He served the Ellensburg community for nearly four decades, his commitment, energy and influence helping shape what is now Kittitas Valley Healthcare.But Dr. Don Solberg, retiring CMO of Kittitas Valley Healthcare and a longtime family practitioner, didn't always plan a career in medicine.
He was headed for a career in psychology when a group of friends - and a conversation with his father - persuaded him to change course. "For some reason, they thought I would make a good doctor," Solberg says with a laugh. They were right.
Solberg, a Tacoma native studying at Willamette University, switched to pre-med at the end of his sophomore year and went on to medical school at the University of Washington where two things won his heart: a girl named Joy, now his wife of 46 years - and family practice.
"I felt it was my calling," says Solberg. "I liked the breadth of it. It was birth to end-of-life. I liked knowing a lot of things about a lot of things rather than supposedly knowing everything about a small part of medicine."
After a residency in Colorado followed by two years of private practice in a town so small the only hospital had "maybe six beds," Solberg and Joy headed back to the Northwest.
In January 1979, he joined the Valley Clinic (now KVH Family Medicine--Ellensburg), then one of only two clinics serving Ellensburg. "Both of them were advertising for doctors," he says. "Both had aging providers. The last doctor before me had come ten years earlier."
It was an era far different from today. The community's doctors were all private providers. The clinics operated independent of the hospital and there were no ER doctors or hospitalists.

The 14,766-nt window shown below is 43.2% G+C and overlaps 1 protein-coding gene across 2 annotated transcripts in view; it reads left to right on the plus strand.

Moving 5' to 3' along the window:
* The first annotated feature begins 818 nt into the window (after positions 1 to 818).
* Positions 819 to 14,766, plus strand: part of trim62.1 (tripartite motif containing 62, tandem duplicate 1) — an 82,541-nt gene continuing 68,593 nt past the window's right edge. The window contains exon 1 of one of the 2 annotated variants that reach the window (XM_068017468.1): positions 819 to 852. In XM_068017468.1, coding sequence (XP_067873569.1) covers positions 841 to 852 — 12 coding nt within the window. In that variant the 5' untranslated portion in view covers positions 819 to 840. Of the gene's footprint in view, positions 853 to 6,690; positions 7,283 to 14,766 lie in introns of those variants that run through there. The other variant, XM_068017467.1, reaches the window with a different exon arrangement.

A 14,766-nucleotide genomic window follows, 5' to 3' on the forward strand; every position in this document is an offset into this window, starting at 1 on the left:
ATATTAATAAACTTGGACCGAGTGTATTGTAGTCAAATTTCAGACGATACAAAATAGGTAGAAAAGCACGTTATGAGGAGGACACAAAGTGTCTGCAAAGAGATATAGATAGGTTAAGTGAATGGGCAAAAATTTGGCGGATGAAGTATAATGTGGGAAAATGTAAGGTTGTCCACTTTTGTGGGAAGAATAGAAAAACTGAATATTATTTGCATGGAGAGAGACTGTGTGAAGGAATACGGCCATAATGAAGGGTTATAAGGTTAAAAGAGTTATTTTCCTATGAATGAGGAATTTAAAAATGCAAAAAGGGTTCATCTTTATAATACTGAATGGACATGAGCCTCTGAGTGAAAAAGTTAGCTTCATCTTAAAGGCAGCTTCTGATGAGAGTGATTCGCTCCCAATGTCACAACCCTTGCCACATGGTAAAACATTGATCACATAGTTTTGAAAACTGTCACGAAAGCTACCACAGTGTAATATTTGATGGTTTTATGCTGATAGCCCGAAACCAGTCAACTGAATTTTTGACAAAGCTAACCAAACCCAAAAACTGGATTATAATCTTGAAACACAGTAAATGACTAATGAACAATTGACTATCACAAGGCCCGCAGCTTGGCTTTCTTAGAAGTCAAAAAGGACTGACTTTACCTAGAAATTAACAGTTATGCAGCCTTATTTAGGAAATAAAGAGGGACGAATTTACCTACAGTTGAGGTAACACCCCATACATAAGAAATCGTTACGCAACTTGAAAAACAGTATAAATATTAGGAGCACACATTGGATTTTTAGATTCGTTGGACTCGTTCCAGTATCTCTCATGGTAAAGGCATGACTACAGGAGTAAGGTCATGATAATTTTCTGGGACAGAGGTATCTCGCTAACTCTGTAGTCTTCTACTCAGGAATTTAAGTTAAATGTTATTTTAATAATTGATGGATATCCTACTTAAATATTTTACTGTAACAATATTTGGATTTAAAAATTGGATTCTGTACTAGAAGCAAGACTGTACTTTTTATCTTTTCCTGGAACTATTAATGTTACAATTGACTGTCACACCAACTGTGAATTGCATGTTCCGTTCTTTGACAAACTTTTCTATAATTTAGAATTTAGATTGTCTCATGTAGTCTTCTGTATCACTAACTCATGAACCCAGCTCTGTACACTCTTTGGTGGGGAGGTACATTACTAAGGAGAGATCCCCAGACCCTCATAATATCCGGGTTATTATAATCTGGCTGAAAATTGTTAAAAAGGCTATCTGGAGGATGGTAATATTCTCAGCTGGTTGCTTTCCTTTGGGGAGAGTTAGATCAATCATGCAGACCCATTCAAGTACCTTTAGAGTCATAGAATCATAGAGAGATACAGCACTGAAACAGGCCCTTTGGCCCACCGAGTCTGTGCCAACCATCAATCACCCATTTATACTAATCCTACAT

Solberg quickly fit in. His warm demeanor played well in a small rural community. So did his ability to juggle multi-faceted challenges.
An image from those years stands out in Solberg's memory: A phone perched on his shoulder, he was scrubbing to deliver a baby while simultaneously consulting about managing the care of a man in critical care. "It was a busy night," Solberg says, recalling that when he had to interrupt the call to deliver the baby the consultant was so impressed he later used the story to illustrate the pressures rural family doctors faced at that time.
When Solberg chose his career he was drawn to the importance of "having someone who was interested in the whole person and looked at the person's physical, mental and emotional well-being in the context of family and relationships."
That's as important now as it was then, insists Solberg. "The sicker you are, the more complex your needs are," he says. "Outcomes are better when you have a primary physician to advise and guide you."
Solberg, who previously served 12 years on the Kittitas County Board of Health, may be leaving KVH but he won't be leaving a long history of community involvement. Besides belonging to the Ellensburg Morning Rotary Club he's also a longtime board member of both the Laughing Horse Arts Foundation and Jazz in the Valley and serves as treasurer of both organizations.
And then, there's family. Besides Joy and the couple's two daughters and their husbands, the Ellensburg-based clan now includes 19-month-old identical twin grandsons that Solberg can't talk about without beaming.
As he closes out his career, Solberg leaves with absolute conviction that he did what he was meant to do in the place where he was meant to be. "There are so many times I felt, yes, I was the right person for that patient at the right time," he says.
Beyond family, what makes him proudest? Two things, he says. "There's something very special about being a family doctor," Solberg says, his face wreathed in a smile. "I'll always treasure the experiences I've had in this community. I've had the opportunity to become not just a friend but also the person to walk beside them through physical and emotional difficulties."
The second thing parallels the first. "When I came in 1979 I realized that this (medical) community would be re-shaped in my lifetime because most of the physicians were older," he says. "I think we've built an exceptional medical community. "To the extent that I've had a role in that makes me very proud."